Reading the first couple of lines of Remington Write, she tells us, “Fair warning: this is me hauling out the old soapbox and megaphone again because there’s this thing going on and it’s getting worse.”

That made me remember long ago, in London. The first time I walked into Hyde Park and stopped at the spot known as “Speakers’ Corner”.

Black leather shoes on soap boxes, sore throated voices, spittle dribbling on unshaven chins, walk two yards and listen to the next point of view. Booming voices that made me walk away quickly, find a soft-spoken opinion that piques the curiosity. Stop and listen.

I thought these people were bold. They put themselves out there in a public place, knowing that most visitors came to heckle and ridicule them. Some of them were ready for that, they had done their thinking, read their books, and studied their prose.

Their swords were sharp, and I saw many a heckler get tangled up in verbal combat, the parry of a sword-like-thought made them buckle at the knee, and the speaker, ruthless with his or her words, thrust straight and true into the heckler’s mind. The heckler limped away wounded, vowing to return with potent knowledge.

Remington’s leading line before that, “Or, here’s a bold thought, let’s just read stories that interest us and write interesting stories, k?”. I like that. It’s a good thought that prompts the mind to look around and search for interesting ideas. So I did. I thought about algorithms, Hercules, art, writing, and how much I too have fallen victim to statistics — the dragon’s warning report, “ if you don’t buck up, start churning words out of that machine, I’ll make sure your stats slide, you’ll suffer, you’ll fade, nobody will know who you are…”

But the ponderous thought tells me, they will know. The ones who love to read. Those curious souls that live all over the world, the ones who are so enraptured by the sound of the wind, cloud watching for fun, stopping to look at colours that somebody placed together on a canvas.

The power of thinking, the places it leads us to, private views of other worlds that we want to share and compare — we just know others have been there, too. Let’s compare, my thoughts with yours. Show me yours, I’ll show you mine.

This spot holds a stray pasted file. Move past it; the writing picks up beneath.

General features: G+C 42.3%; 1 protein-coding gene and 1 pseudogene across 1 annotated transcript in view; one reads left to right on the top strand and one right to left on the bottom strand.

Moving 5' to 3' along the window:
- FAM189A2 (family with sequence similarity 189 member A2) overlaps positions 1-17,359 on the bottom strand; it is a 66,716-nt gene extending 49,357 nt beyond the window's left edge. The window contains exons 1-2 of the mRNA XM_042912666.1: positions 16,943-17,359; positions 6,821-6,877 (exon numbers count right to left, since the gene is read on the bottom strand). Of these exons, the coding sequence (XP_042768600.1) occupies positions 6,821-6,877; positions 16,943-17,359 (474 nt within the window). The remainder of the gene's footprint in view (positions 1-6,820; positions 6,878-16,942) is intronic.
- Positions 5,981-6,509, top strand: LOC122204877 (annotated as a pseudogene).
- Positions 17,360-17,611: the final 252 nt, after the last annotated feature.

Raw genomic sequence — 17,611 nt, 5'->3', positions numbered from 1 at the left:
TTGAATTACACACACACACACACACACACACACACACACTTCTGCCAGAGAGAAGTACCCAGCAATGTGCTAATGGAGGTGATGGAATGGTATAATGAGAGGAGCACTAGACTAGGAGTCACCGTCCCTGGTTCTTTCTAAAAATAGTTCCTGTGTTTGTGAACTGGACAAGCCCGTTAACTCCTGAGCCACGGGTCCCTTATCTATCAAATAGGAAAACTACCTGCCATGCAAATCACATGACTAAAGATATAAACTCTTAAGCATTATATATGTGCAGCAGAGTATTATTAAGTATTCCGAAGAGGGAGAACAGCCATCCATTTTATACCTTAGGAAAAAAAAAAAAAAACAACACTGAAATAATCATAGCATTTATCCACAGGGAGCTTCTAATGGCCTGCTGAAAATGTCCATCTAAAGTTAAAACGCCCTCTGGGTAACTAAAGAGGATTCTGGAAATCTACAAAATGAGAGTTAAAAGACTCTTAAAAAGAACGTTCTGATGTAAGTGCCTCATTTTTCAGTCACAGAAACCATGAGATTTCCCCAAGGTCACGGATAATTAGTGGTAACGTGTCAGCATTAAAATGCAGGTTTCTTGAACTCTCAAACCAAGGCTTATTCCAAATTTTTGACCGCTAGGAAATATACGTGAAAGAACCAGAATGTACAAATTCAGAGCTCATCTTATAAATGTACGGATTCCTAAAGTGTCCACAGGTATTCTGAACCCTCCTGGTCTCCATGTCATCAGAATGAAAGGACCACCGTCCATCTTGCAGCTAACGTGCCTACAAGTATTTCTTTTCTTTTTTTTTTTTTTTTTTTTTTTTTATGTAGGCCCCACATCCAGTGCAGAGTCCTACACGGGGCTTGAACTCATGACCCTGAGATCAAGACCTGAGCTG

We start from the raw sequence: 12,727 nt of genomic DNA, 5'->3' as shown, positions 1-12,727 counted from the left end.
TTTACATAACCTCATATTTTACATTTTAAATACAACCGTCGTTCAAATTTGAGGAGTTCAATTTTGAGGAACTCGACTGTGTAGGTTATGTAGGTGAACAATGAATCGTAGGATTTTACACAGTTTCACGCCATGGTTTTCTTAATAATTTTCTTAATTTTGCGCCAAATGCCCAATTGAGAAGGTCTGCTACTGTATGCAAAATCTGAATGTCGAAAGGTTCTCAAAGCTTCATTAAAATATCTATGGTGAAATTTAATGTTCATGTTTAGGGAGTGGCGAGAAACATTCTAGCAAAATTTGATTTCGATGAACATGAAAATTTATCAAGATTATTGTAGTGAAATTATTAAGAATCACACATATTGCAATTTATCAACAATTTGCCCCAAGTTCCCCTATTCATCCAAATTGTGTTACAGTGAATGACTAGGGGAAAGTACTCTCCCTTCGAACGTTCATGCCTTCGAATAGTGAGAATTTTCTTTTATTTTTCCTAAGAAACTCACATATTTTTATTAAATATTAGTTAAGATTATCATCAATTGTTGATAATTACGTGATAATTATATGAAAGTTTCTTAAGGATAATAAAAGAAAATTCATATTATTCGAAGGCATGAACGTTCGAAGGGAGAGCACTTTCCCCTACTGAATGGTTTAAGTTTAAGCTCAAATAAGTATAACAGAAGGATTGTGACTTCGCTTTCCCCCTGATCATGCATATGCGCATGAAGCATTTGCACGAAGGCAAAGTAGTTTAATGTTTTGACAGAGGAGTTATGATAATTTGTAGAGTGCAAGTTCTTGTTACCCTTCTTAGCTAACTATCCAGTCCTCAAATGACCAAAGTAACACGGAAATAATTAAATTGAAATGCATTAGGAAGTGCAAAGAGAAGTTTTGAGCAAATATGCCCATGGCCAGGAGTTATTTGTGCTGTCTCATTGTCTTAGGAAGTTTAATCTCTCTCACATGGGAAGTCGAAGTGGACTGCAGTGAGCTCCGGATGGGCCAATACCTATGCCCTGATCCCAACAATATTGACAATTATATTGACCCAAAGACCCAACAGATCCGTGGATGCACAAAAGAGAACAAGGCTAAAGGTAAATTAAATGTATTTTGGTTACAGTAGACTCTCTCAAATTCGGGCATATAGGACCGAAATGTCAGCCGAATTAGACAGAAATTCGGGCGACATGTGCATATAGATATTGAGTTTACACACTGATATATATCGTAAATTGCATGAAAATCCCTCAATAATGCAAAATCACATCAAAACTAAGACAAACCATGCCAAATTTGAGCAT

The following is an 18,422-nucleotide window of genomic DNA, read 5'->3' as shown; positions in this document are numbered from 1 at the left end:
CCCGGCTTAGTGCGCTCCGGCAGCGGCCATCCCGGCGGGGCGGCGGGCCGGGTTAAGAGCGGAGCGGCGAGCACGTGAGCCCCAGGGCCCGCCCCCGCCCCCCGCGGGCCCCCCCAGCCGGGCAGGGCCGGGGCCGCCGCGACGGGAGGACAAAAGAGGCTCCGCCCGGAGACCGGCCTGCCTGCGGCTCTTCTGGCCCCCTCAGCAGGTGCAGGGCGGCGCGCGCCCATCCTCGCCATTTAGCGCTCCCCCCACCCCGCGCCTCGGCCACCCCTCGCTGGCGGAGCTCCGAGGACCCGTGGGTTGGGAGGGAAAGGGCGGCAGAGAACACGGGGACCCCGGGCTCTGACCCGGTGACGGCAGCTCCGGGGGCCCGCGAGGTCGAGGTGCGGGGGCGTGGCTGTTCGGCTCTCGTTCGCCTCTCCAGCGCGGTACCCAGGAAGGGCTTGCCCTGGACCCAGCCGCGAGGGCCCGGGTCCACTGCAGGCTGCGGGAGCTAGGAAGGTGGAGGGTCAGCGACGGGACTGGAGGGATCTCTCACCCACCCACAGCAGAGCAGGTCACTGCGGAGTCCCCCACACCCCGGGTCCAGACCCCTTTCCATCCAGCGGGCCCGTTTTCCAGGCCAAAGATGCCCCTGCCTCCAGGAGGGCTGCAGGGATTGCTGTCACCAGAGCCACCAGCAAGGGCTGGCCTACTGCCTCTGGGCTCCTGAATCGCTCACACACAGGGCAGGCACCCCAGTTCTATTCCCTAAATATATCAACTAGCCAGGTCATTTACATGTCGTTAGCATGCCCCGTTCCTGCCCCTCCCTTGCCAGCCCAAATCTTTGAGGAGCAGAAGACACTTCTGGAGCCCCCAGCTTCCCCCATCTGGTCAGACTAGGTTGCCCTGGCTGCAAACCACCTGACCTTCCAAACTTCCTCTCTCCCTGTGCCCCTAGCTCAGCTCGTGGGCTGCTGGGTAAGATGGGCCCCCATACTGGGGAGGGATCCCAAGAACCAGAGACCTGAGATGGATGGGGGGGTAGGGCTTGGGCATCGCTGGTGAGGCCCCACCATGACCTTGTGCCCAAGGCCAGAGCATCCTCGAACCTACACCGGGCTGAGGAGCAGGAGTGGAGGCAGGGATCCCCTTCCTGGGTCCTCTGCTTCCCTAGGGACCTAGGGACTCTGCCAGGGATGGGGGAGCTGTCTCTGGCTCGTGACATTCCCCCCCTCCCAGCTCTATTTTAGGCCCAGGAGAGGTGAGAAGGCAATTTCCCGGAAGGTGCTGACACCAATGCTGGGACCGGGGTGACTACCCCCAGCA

Thoughts like ghosts from the past, travellers from the future, wondrous worlds of glory and places of sadness. Human experience beyond the flickering wings of the dragon, but to be lifted on the back of fantasies of why?, and how? Or when?

To share thoughts, soap box thoughts, where prose and ideas have been pondered first, swords of the mind sharpened by reading the curious thoughts of New York Streets. To catch their nuanced feelings, and to hear the rhythm of their voices. Not to skim and scan where the brain simple scooters on, like the wind on a flash of a subway car.

Be still and write. Be interesting, because you are.

The dragon tells us again and again with its algorithm talk, that we have to do what it says; write and read very quickly. No time for curiosity, understanding, meditations on a poem, or god forbid, people going back to art galleries where they go into trance for hours at a time.

The Dragon, like Dracula, can’t withstand the terror of a room full of mirrors, a gallery with soulful paintings — or a paper book with people’s lives hidden between the pages.

Algorithms can’t read paper, or canvas, nor can they read our thoughts, our Samurai sword. I have many books, many thoughts, bring it on, baby.

It was pleasant, I was lucky. To have my thoughts caught by a few words that made me think. To let the burning tobacco go cold, and my thoughts warm with wonder. Instead of statistics, I looked at the trees out my back window, and thought about the Autumn wind that makes them bend.

Let's Pretend We’re All in 2nd Grade Remington Write

Written by

Berlin Notes — Writing about the Creative Art of Living